Tragia urticifolia


Fl. Bor.-Amer. 2: 176. 1803.

Common names: Nettle-leaf noseburn
Treatment appears in FNA Volume 12. Treatment on page 191. Mentioned on page 185, 186.

Herbs or subshrubs, 2–7 dm. Stems erect, green, apex never flexuous. Leaves: petiole 3–15 mm; blade triangular-lanceolate, 2.7–6.7 × 1–3 cm, base truncate to cordate, margins serrate, apex acute. Inflorescences terminal (appearing leaf opposed), glands absent, staminate flowers 11–40 per raceme, evenly distributed; staminate bracts 1–1.5 mm. Pedicels: staminate 1.5–2 mm, persistent base 1–1.8 mm, longer than subtending bract; pistillate 3–4 mm in fruit. Staminate flowers: sepals 3, green, 1.2–2.1 mm; stamens 3, filaments 0.3–0.8 mm. Pistillate flowers: sepals lanceolate-ovate, 1.3–2.3 mm; styles connate 1/3 length; stigmas papillate. Capsules 7–8 mm wide. Seeds dark brown, 3–4 mm. 2n = 44.

Phenology: Flowering late spring–summer; fruiting summer–fall.
Habitat: Dry, sandy soils, open pine-oak woods, hardwoods, rock ledges, fields.
Elevation: 10–600 m.


Ala., Ark., Fla., Ga., La., Miss., N.C., S.C., Tenn., Tex., Va.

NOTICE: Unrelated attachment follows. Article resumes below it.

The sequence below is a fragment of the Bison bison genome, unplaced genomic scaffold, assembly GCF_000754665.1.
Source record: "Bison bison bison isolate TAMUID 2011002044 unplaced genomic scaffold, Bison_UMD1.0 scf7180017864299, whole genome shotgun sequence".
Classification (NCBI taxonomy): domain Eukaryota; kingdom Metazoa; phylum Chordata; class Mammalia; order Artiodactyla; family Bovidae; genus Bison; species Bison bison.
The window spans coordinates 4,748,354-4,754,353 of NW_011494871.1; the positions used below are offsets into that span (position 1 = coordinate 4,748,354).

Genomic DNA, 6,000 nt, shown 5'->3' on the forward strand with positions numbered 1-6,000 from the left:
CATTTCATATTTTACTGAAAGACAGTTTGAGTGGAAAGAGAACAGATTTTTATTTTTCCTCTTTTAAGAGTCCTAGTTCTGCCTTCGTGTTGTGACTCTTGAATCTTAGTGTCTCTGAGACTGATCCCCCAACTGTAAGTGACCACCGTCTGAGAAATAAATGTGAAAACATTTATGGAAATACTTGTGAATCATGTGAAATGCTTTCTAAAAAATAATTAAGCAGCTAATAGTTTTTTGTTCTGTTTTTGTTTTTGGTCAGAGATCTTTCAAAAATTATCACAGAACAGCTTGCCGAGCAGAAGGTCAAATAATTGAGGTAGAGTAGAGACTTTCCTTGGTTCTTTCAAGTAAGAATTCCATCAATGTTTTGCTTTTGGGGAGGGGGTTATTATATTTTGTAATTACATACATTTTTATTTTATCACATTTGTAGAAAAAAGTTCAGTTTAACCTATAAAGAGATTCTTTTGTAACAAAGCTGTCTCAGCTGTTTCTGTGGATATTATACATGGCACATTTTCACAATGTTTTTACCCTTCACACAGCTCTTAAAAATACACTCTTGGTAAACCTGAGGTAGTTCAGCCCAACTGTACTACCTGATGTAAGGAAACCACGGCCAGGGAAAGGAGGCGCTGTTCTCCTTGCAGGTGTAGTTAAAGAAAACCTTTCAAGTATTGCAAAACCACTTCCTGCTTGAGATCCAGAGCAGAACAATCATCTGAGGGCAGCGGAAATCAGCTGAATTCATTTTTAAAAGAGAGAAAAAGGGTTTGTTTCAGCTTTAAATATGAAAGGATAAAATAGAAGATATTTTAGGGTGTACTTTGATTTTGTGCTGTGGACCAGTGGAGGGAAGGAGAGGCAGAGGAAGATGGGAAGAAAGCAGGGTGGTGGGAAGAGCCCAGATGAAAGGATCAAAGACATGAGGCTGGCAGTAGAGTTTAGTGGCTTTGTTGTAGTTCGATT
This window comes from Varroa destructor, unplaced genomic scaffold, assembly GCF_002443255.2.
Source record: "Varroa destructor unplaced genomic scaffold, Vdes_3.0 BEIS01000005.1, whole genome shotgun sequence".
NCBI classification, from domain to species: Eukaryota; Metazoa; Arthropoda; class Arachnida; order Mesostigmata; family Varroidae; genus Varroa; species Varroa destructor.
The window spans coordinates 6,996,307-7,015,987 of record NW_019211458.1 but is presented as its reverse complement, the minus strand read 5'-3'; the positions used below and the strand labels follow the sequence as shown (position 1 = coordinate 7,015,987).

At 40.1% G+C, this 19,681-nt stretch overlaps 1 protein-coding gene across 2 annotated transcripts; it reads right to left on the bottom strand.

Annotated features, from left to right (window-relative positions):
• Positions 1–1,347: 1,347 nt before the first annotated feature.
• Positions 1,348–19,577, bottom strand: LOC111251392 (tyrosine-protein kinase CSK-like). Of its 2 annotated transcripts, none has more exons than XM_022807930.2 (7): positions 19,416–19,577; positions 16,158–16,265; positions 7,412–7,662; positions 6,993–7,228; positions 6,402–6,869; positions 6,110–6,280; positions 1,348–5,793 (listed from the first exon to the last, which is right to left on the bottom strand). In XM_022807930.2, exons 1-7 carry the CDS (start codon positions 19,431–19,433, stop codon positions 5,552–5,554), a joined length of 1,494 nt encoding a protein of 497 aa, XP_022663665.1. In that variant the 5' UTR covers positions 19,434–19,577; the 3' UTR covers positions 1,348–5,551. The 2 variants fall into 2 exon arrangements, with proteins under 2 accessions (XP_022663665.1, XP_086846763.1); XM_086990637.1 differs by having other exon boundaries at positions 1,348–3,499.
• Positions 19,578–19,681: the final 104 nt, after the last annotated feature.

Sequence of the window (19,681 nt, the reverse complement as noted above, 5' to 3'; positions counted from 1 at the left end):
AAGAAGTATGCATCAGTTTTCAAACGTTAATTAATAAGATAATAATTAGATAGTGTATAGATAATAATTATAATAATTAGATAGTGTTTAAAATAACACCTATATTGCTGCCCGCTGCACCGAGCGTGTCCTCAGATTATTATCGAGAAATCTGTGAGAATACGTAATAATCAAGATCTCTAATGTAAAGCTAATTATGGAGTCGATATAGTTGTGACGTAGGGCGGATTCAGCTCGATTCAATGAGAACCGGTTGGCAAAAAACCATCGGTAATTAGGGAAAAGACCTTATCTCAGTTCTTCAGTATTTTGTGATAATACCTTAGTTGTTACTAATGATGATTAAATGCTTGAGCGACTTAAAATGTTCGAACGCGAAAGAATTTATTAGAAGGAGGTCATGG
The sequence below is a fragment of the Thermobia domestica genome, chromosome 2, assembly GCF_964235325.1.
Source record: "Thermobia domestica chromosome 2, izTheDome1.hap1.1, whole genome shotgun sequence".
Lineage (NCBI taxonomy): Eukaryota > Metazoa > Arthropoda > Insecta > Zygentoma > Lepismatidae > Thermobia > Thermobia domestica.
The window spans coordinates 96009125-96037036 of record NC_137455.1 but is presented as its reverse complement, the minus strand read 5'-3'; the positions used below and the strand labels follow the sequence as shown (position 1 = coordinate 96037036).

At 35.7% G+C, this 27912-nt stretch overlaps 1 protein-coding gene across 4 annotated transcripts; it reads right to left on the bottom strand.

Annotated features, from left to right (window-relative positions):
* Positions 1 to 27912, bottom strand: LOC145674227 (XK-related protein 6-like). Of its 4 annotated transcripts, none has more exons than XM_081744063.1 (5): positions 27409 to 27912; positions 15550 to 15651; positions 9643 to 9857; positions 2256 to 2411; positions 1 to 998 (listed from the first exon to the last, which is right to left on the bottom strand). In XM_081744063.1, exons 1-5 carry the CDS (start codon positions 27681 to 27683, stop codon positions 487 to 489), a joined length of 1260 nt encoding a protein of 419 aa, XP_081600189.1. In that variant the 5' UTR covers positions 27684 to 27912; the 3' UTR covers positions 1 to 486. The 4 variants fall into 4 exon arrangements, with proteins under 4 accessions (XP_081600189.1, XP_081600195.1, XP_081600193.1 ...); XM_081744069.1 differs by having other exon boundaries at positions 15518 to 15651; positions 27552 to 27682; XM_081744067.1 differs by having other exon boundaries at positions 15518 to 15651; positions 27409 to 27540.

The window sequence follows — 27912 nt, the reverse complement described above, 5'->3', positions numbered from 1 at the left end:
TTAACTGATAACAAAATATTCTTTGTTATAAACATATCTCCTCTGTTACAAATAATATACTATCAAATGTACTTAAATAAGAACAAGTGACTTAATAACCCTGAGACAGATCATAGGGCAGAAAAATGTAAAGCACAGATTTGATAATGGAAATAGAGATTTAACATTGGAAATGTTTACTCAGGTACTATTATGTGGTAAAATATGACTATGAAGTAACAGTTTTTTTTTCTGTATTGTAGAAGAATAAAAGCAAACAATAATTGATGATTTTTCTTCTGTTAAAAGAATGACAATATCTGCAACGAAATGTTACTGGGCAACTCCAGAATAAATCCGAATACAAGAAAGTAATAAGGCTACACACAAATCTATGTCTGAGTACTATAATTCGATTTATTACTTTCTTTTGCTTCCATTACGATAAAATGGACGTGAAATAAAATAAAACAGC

Plants of Tragia urticifolia are easily distinguished from those of other non-glandular North American members of Tragia by the persistent bases of its staminate pedicels, which are long-extended beyond their subtending bracts. Although similar to T. betonicifolia, T. urticifolia has fewer stems, shorter pistillate sepals, inflorescences with fewer staminate flowers that are not distally clustered, and leaf blades with very light green abaxial surfaces.

Selected References


Lower Taxa

... more about "Tragia urticifolia"
Roberto J. Urtecho +
Michaux +
Nettle-leaf noseburn +
Ala. +, Ark. +, Fla. +, Ga. +, La. +, Miss. +, N.C. +, S.C. +, Tenn. +, Tex. +  and Va. +
10–600 m. +
Dry, sandy soils, open pine-oak woods, hardwoods, rock ledges, fields. +
Flowering late spring–summer +  and fruiting summer–fall. +
Fl. Bor.-Amer. +
Tragia urticifolia +
species +